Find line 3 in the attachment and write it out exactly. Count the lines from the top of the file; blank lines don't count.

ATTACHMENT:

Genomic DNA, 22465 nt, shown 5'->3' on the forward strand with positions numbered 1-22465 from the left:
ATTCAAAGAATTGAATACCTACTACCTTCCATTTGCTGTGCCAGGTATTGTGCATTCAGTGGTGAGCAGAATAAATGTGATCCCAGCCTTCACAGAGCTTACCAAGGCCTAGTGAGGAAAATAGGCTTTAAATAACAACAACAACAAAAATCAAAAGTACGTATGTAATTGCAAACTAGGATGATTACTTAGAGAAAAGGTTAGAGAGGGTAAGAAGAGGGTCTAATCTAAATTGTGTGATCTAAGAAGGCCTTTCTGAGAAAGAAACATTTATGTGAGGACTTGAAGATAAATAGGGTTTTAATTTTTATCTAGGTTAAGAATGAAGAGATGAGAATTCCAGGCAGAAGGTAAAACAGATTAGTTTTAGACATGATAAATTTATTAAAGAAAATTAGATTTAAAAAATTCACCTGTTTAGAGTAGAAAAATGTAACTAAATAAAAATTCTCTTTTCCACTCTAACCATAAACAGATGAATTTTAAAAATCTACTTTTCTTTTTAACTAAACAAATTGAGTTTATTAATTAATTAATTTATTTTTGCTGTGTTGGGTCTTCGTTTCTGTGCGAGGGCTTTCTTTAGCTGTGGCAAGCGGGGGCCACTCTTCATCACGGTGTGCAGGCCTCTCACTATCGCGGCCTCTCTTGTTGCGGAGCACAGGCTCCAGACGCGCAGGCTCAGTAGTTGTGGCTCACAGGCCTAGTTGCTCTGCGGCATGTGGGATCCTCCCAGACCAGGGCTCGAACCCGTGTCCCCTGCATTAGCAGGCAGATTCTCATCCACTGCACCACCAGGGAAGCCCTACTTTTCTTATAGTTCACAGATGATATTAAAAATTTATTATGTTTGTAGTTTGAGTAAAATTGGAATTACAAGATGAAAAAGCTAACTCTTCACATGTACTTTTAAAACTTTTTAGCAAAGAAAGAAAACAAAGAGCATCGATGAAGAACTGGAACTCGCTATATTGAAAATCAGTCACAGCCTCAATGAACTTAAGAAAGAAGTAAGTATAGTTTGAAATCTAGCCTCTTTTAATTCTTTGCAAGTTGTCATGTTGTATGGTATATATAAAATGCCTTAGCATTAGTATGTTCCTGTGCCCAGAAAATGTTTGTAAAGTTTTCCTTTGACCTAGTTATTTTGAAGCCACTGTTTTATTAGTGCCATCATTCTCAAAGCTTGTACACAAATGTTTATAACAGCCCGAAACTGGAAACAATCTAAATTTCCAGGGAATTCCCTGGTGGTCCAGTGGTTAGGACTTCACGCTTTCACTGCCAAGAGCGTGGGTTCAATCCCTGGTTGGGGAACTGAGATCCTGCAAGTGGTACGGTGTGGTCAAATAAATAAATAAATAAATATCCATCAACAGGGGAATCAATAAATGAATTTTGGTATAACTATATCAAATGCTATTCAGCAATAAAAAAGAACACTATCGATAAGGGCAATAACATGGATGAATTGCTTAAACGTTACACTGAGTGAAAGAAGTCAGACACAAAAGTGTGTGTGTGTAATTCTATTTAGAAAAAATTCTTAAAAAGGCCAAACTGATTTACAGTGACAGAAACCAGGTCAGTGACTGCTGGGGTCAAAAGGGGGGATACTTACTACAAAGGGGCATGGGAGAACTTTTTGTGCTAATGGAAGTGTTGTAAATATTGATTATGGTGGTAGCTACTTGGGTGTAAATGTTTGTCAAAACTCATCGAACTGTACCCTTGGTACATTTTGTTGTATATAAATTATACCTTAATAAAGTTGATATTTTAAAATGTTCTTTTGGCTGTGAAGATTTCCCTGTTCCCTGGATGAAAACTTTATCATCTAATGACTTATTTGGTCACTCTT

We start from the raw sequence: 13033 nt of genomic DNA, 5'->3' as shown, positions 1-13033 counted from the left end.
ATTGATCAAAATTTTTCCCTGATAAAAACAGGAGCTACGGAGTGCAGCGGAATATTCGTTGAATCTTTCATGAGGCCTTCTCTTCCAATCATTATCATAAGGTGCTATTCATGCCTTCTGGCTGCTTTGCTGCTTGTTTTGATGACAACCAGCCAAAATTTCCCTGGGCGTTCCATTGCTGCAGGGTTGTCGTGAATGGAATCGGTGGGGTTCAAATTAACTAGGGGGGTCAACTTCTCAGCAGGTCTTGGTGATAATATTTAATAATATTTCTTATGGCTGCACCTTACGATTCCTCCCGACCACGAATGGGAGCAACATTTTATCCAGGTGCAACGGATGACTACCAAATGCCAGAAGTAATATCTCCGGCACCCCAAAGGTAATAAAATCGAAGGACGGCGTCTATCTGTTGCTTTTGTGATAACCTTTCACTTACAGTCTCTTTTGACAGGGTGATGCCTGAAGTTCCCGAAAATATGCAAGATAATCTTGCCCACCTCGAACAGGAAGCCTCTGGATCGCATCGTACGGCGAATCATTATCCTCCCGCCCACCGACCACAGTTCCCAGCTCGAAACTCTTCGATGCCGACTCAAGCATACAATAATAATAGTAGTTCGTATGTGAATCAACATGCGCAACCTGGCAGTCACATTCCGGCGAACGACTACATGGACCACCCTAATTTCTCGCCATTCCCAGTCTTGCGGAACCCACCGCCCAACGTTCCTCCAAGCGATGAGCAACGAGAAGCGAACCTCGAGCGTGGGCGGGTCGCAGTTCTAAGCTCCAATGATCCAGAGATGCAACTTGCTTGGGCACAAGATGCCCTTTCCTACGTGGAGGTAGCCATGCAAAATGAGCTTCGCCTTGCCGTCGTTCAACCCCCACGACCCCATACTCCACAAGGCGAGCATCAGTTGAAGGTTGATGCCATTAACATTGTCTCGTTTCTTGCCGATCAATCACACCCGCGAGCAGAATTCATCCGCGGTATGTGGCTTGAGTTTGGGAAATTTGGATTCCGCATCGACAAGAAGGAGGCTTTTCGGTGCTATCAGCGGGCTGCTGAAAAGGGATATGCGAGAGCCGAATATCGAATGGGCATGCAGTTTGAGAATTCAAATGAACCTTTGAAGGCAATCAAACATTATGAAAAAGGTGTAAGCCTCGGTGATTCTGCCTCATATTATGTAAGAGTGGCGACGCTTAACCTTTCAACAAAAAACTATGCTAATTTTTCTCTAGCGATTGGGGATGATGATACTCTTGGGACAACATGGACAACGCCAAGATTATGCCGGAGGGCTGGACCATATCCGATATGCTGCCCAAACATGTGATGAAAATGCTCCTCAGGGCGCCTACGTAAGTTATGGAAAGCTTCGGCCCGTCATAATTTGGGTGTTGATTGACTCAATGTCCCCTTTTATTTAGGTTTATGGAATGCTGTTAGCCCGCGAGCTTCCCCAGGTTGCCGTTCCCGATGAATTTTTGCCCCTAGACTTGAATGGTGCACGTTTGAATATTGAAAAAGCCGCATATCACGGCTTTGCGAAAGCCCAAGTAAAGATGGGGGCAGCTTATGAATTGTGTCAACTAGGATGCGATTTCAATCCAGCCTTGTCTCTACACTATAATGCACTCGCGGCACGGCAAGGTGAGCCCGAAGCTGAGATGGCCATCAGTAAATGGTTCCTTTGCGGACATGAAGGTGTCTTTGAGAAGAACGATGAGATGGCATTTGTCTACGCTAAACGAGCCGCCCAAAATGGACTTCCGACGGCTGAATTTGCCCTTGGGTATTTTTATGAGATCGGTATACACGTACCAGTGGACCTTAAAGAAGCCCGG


We start from the raw sequence: 13033 nt of genomic DNA, 5'->3' as shown, positions 1-13033 counted from the left end.